When we got home, our May issue of Charisma magazine was in our mailbox.  In that issue, they published my article entitled, Sinners in the Hands of An Angry Leader.  It should be available soon in part on the Charisma website, although it isn't there as I write.  In that article, I make the point that the hallmark of authoritarian leaders is anger, and I use many biblical examples to back this up.  If you would like to read my original article that is on my website, you can go there or just download it below.

But now it's late, and my wife has gone off to get some Chinese food for dinner.  The next few days will be busy as we prepare to head to Florida and New Jersey next week.  Then I am off to Africa on May 1, to return to the States on June 27.

Download sinners_in_the_hands.doc

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Still A Drucker-ite

Nothing's changed since yesterday when I wrote you - I am still a devotee of Peter Drucker and his management and leadership writings.  Yesterday I passed along a quote from The Daily Drucker:  366 Days of Insight and Motivation for Getting the Right Things Done.  Today I have another entry to pass along, this time from April 8:

All the effective leaders I have encountered--both those I worked with and those I merely watched--knew four simple things:  a leader is someone who has followers; popularity is not leadership, results are; leaders are highly visitble, they set examples; leadership is not rank, privilege, titles or money, it is responsibility.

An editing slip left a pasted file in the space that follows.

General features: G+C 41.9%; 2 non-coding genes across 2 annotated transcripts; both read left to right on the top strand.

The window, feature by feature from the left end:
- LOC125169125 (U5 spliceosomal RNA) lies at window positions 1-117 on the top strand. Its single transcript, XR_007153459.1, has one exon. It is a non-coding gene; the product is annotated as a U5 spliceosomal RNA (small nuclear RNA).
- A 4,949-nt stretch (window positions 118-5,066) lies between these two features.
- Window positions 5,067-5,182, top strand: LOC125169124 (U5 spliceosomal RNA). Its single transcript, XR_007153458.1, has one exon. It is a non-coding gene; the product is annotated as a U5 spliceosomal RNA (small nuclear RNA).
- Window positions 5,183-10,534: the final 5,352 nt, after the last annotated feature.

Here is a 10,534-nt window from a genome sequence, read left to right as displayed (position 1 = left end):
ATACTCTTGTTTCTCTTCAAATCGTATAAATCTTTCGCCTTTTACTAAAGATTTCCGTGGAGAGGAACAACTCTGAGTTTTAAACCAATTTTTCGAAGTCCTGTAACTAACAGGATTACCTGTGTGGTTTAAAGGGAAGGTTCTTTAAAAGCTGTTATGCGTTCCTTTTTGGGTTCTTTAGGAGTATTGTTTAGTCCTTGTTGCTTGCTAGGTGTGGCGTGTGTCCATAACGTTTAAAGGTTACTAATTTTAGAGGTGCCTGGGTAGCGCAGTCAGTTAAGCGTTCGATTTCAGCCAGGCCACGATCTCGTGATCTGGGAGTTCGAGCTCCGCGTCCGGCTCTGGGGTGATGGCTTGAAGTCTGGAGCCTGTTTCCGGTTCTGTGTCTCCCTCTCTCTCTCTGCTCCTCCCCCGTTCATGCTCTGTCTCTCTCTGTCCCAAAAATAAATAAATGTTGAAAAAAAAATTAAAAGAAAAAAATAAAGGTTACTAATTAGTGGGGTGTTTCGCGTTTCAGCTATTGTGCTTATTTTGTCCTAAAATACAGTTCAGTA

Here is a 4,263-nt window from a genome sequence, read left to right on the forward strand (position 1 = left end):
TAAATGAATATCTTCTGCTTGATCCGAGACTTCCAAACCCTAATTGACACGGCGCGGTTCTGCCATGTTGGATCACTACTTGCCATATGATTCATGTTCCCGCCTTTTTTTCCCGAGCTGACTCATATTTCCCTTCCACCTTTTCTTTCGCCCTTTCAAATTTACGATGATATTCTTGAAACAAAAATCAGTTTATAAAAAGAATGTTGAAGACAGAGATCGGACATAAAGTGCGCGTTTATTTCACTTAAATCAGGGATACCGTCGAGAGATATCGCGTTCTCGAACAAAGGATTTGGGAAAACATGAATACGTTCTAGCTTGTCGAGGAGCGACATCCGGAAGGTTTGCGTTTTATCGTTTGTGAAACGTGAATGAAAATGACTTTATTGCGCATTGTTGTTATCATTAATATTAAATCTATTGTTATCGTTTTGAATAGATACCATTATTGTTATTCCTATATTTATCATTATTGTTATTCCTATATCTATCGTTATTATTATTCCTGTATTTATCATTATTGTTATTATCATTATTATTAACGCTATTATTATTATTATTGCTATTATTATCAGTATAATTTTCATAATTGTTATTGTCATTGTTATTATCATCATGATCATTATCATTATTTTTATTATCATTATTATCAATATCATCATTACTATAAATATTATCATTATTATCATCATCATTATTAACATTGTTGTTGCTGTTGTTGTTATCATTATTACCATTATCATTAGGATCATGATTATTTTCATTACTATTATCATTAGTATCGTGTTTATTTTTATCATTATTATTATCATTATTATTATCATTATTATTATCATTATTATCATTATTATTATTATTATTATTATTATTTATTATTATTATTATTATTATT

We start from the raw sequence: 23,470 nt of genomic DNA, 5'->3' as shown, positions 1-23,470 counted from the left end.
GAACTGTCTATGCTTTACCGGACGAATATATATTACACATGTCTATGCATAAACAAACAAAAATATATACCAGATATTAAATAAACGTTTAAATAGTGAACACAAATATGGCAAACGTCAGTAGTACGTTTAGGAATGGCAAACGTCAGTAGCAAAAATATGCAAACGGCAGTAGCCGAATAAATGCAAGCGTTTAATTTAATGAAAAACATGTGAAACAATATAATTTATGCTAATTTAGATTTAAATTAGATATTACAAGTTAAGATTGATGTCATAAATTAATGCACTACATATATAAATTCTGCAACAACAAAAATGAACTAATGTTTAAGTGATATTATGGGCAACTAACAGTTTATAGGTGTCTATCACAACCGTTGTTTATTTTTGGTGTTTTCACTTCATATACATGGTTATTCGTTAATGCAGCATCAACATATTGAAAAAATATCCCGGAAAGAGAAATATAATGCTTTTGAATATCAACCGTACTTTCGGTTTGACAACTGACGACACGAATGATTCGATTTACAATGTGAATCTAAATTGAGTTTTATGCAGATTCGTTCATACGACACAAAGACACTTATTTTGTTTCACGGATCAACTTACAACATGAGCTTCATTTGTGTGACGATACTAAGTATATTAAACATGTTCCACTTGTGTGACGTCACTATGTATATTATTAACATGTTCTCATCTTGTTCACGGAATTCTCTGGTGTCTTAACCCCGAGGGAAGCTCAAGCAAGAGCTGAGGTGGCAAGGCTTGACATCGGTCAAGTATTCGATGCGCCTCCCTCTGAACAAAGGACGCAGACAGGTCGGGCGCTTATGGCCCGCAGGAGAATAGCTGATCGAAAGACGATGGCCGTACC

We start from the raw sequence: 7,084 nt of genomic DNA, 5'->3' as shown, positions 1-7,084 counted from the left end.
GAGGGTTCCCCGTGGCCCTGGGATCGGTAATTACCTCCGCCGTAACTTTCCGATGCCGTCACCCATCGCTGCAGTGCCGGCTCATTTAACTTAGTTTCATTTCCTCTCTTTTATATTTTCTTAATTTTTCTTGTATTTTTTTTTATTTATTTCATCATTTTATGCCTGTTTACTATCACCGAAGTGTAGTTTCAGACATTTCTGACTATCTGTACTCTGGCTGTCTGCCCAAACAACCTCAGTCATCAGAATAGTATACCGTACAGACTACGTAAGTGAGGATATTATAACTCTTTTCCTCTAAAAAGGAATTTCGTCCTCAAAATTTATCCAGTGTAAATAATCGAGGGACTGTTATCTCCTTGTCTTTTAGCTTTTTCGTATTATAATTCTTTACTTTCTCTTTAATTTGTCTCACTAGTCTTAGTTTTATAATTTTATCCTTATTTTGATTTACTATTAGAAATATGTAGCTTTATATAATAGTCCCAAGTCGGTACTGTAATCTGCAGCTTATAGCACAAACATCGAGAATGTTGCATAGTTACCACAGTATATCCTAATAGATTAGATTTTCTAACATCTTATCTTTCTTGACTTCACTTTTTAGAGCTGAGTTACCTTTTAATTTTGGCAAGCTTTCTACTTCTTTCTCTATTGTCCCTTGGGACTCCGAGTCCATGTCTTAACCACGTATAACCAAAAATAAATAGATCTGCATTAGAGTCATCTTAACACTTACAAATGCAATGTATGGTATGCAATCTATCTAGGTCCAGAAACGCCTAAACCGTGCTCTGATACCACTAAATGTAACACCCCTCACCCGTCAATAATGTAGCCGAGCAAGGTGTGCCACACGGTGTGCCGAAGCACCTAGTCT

When I was in my final high school years, our excellent history teacher--himself a badly wounded war veteran--told each of us to pick several of a whole spate of history books on World War I and write a major essay on our selections.  When we then discussed these essays in class, one of my fellow students said, "Every one of these books says that the Great War was a war of total military incompetence.  Why was it?"  Our teacher did not hesitate a second but shot right back, "Because not enough generals were killed; they stayed way behind the lines and let others do the fighting and dying."  Effective leaders delegate, but they do not delegate the one thing that will set the standards.  They do it.